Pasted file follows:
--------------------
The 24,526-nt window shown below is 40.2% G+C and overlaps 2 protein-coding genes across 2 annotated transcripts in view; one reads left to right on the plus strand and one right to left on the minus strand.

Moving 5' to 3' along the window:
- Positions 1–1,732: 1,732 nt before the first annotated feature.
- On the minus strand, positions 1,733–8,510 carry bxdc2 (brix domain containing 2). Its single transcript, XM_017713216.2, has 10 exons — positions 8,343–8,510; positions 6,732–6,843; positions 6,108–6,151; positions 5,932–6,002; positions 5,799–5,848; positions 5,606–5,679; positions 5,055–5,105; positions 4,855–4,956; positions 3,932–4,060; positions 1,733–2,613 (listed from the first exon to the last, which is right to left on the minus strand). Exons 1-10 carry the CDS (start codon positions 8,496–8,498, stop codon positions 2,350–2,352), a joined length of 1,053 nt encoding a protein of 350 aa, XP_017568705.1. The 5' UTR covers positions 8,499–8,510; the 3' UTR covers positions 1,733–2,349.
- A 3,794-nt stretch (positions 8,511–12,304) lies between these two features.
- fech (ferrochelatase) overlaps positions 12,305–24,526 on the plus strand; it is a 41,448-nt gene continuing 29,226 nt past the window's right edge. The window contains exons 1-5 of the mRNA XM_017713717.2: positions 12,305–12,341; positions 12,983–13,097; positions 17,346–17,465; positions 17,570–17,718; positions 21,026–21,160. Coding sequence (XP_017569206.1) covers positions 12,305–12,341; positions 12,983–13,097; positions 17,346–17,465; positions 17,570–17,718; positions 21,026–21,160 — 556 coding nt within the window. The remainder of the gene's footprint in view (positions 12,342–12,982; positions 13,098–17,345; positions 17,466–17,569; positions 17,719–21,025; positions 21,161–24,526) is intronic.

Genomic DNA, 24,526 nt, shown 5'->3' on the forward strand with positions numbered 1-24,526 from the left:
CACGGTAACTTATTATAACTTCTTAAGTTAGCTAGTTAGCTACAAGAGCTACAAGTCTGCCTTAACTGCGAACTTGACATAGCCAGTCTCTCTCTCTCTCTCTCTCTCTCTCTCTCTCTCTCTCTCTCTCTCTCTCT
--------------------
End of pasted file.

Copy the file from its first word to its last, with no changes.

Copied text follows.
The 24,526-nt window shown below is 40.2% G+C and overlaps 2 protein-coding genes across 2 annotated transcripts in view; one reads left to right on the plus strand and one right to left on the minus strand.

Moving 5' to 3' along the window:
- Positions 1–1,732: 1,732 nt before the first annotated feature.
- On the minus strand, positions 1,733–8,510 carry bxdc2 (brix domain containing 2). Its single transcript, XM_017713216.2, has 10 exons — positions 8,343–8,510; positions 6,732–6,843; positions 6,108–6,151; positions 5,932–6,002; positions 5,799–5,848; positions 5,606–5,679; positions 5,055–5,105; positions 4,855–4,956; positions 3,932–4,060; positions 1,733–2,613 (listed from the first exon to the last, which is right to left on the minus strand). Exons 1-10 carry the CDS (start codon positions 8,496–8,498, stop codon positions 2,350–2,352), a joined length of 1,053 nt encoding a protein of 350 aa, XP_017568705.1. The 5' UTR covers positions 8,499–8,510; the 3' UTR covers positions 1,733–2,349.
- A 3,794-nt stretch (positions 8,511–12,304) lies between these two features.
- fech (ferrochelatase) overlaps positions 12,305–24,526 on the plus strand; it is a 41,448-nt gene continuing 29,226 nt past the window's right edge. The window contains exons 1-5 of the mRNA XM_017713717.2: positions 12,305–12,341; positions 12,983–13,097; positions 17,346–17,465; positions 17,570–17,718; positions 21,026–21,160. Coding sequence (XP_017569206.1) covers positions 12,305–12,341; positions 12,983–13,097; positions 17,346–17,465; positions 17,570–17,718; positions 21,026–21,160 — 556 coding nt within the window. The remainder of the gene's footprint in view (positions 12,342–12,982; positions 13,098–17,345; positions 17,466–17,569; positions 17,719–21,025; positions 21,161–24,526) is intronic.

Genomic DNA, 24,526 nt, shown 5'->3' on the forward strand with positions numbered 1-24,526 from the left:
CACGGTAACTTATTATAACTTCTTAAGTTAGCTAGTTAGCTACAAGAGCTACAAGTCTGCCTTAACTGCGAACTTGACATAGCCAGTCTCTCTCTCTCTCTCTCTCTCTCTCTCTCTCTCTCTCTCTCTCTCTCTCT